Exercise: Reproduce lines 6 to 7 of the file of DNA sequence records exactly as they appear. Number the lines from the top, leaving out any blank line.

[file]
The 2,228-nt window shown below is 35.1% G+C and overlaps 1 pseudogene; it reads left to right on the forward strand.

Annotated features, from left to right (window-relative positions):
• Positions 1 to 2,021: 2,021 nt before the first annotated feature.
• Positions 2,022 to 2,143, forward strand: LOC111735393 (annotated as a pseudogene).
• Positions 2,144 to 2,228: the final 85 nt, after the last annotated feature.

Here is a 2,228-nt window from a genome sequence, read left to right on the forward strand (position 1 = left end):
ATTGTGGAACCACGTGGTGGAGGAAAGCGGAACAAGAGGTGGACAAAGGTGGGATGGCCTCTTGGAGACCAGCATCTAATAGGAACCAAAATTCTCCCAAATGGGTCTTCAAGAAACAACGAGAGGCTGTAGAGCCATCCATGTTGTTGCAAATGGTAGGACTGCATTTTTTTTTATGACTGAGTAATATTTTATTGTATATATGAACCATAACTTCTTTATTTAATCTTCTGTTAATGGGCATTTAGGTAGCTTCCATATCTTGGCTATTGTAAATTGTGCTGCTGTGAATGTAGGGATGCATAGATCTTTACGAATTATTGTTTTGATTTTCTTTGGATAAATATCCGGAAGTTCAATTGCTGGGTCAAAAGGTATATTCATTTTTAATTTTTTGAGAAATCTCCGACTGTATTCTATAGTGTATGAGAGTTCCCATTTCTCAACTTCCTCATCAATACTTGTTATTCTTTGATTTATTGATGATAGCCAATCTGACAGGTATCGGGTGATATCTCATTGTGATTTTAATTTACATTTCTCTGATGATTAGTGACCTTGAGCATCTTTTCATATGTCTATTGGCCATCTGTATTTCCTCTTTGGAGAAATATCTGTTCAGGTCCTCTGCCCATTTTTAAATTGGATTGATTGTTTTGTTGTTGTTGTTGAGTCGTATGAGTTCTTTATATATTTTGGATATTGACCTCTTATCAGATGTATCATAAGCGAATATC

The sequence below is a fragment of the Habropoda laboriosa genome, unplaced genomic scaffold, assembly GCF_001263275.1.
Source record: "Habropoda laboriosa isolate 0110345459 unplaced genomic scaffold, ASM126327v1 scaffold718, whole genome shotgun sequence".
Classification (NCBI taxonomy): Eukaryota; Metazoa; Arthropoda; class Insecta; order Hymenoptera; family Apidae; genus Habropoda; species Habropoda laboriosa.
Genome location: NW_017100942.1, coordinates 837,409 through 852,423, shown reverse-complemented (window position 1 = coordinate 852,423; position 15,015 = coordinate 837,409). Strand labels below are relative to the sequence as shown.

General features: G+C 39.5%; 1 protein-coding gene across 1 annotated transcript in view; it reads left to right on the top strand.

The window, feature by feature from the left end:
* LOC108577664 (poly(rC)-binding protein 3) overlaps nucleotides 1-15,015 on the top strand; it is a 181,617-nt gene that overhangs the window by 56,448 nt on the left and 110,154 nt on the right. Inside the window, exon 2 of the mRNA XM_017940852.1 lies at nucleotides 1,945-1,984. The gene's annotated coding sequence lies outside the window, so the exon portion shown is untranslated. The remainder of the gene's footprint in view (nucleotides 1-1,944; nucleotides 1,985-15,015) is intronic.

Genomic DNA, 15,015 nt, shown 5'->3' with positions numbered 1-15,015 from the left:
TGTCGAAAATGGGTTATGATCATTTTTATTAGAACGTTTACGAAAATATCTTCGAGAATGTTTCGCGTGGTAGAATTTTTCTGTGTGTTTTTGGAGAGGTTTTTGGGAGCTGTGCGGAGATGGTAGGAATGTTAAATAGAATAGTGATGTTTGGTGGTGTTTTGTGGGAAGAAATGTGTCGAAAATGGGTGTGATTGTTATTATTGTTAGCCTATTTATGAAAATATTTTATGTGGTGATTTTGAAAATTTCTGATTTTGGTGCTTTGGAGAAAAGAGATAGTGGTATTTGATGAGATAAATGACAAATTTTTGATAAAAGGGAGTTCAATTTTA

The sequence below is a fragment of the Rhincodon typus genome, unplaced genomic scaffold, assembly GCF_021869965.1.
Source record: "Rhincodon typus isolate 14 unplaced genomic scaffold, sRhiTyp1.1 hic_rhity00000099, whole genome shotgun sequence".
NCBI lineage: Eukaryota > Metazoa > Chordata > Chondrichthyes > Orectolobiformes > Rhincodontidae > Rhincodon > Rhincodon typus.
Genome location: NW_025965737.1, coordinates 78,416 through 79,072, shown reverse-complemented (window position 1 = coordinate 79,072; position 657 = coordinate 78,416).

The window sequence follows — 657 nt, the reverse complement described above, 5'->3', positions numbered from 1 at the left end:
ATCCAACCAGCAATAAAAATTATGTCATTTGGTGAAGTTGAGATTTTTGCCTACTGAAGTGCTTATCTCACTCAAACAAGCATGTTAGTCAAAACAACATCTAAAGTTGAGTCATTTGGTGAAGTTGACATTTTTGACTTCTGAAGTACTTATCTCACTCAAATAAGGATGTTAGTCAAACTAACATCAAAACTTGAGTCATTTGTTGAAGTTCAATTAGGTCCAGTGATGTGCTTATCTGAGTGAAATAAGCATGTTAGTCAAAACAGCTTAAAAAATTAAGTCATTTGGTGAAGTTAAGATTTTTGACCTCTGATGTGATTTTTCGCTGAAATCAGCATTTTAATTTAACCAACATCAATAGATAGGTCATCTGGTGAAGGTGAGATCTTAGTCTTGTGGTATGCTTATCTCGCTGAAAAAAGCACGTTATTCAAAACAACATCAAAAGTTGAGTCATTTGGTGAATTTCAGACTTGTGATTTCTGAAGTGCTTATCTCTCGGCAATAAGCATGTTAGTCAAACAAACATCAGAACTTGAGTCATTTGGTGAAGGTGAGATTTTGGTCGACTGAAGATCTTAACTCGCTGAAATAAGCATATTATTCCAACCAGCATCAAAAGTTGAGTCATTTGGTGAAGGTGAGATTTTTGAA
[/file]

Here is a 2,228-nt window from a genome sequence, read left to right on the forward strand (position 1 = left end):
ATTGTGGAACCACGTGGTGGAGGAAAGCGGAACAAGAGGTGGACAAAGGTGGGATGGCCTCTTGGAGACCAGCATCTAATAGGAACCAAAATTCTCCCAAATGGGTCTTCAAGAAACAACGAGAGGCTGTAGAGCCATCCATGTTGTTGCAAATGGTAGGACTGCATTTTTTTTTATGACTGAGTAATATTTTATTGTATATATGAACCATAACTTCTTTATTTAATCTTCTGTTAATGGGCATTTAGGTAGCTTCCATATCTTGGCTATTGTAAATTGTGCTGCTGTGAATGTAGGGATGCATAGATCTTTACGAATTATTGTTTTGATTTTCTTTGGATAAATATCCGGAAGTTCAATTGCTGGGTCAAAAGGTATATTCATTTTTAATTTTTTGAGAAATCTCCGACTGTATTCTATAGTGTATGAGAGTTCCCATTTCTCAACTTCCTCATCAATACTTGTTATTCTTTGATTTATTGATGATAGCCAATCTGACAGGTATCGGGTGATATCTCATTGTGATTTTAATTTACATTTCTCTGATGATTAGTGACCTTGAGCATCTTTTCATATGTCTATTGGCCATCTGTATTTCCTCTTTGGAGAAATATCTGTTCAGGTCCTCTGCCCATTTTTAAATTGGATTGATTGTTTTGTTGTTGTTGTTGAGTCGTATGAGTTCTTTATATATTTTGGATATTGACCTCTTATCAGATGTATCATAAGCGAATATC